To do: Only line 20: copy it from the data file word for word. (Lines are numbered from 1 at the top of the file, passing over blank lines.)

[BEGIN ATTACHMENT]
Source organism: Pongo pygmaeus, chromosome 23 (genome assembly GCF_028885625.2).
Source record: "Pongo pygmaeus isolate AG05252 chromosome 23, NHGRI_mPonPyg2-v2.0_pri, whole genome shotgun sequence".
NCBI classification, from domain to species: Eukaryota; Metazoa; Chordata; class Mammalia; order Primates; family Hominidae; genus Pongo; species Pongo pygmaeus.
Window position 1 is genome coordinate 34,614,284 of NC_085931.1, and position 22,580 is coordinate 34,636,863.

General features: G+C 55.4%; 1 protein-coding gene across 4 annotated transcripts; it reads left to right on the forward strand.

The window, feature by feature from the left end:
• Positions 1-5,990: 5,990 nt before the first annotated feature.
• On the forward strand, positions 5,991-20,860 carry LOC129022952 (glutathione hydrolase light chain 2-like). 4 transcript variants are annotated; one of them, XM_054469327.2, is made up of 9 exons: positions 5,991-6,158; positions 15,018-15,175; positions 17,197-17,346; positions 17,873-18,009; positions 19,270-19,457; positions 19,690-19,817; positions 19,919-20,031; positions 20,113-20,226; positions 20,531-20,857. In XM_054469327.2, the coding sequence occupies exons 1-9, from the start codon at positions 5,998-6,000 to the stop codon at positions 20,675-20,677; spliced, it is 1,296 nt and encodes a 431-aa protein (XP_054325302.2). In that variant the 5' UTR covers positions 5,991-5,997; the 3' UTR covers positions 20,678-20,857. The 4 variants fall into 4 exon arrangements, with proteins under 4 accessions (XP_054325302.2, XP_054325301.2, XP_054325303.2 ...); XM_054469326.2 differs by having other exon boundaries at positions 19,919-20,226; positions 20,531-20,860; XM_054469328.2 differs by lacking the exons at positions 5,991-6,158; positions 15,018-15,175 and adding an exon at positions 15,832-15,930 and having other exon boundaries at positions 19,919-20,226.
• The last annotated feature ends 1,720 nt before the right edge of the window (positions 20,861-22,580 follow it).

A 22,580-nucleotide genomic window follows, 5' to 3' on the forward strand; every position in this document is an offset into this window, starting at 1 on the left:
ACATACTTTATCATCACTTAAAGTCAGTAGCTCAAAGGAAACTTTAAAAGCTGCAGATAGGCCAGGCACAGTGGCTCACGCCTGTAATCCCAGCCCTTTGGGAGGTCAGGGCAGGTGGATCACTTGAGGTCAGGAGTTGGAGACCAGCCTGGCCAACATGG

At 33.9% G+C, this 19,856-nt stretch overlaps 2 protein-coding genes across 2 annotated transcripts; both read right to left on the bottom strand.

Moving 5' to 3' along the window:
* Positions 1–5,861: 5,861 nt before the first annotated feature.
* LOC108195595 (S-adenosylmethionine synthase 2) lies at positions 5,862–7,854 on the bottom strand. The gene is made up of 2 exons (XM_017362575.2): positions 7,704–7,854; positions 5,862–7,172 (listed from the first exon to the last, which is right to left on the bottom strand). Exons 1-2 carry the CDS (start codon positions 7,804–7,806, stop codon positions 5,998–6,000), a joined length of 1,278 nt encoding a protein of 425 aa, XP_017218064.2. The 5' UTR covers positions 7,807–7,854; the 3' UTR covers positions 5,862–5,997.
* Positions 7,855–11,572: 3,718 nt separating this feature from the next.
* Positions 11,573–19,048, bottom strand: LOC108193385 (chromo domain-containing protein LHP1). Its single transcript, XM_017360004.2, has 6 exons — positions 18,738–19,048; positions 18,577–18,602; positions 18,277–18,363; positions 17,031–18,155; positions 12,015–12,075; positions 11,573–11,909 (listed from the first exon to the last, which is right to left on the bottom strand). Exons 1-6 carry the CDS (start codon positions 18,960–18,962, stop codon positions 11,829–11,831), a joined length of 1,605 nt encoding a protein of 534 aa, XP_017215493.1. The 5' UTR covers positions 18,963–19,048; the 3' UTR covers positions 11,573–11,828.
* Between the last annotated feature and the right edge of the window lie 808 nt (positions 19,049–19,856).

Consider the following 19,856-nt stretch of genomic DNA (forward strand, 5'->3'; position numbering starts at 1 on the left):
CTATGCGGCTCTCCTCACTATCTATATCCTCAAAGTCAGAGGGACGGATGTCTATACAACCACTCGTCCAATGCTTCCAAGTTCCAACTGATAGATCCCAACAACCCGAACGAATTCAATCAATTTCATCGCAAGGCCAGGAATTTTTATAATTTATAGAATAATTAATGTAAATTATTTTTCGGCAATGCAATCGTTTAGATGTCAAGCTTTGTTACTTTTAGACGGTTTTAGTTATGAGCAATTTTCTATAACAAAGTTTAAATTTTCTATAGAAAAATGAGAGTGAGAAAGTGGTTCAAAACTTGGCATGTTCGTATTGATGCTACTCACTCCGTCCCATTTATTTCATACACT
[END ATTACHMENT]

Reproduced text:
CTATGCGGCTCTCCTCACTATCTATATCCTCAAAGTCAGAGGGACGGATGTCTATACAACCACTCGTCCAATGCTTCCAAGTTCCAACTGATAGATCCCAACAACCCGAACGAATTCAATCAATTTCATCGCAAGGCCAGGAATTTTTATAATTTATAGAATAATTAATGTAAATTATTTTTCGGCAATGCAATCGTTTAGATGTCAAGCTTTGTTACTTTTAGACGGTTTTAGTTATGAGCAATTTTCTATAACAAAGTTTAAATTTTCTATAGAAAAATGAGAGTGAGAAAGTGGTTCAAAACTTGGCATGTTCGTATTGATGCTACTCACTCCGTCCCATTTATTTCATACACT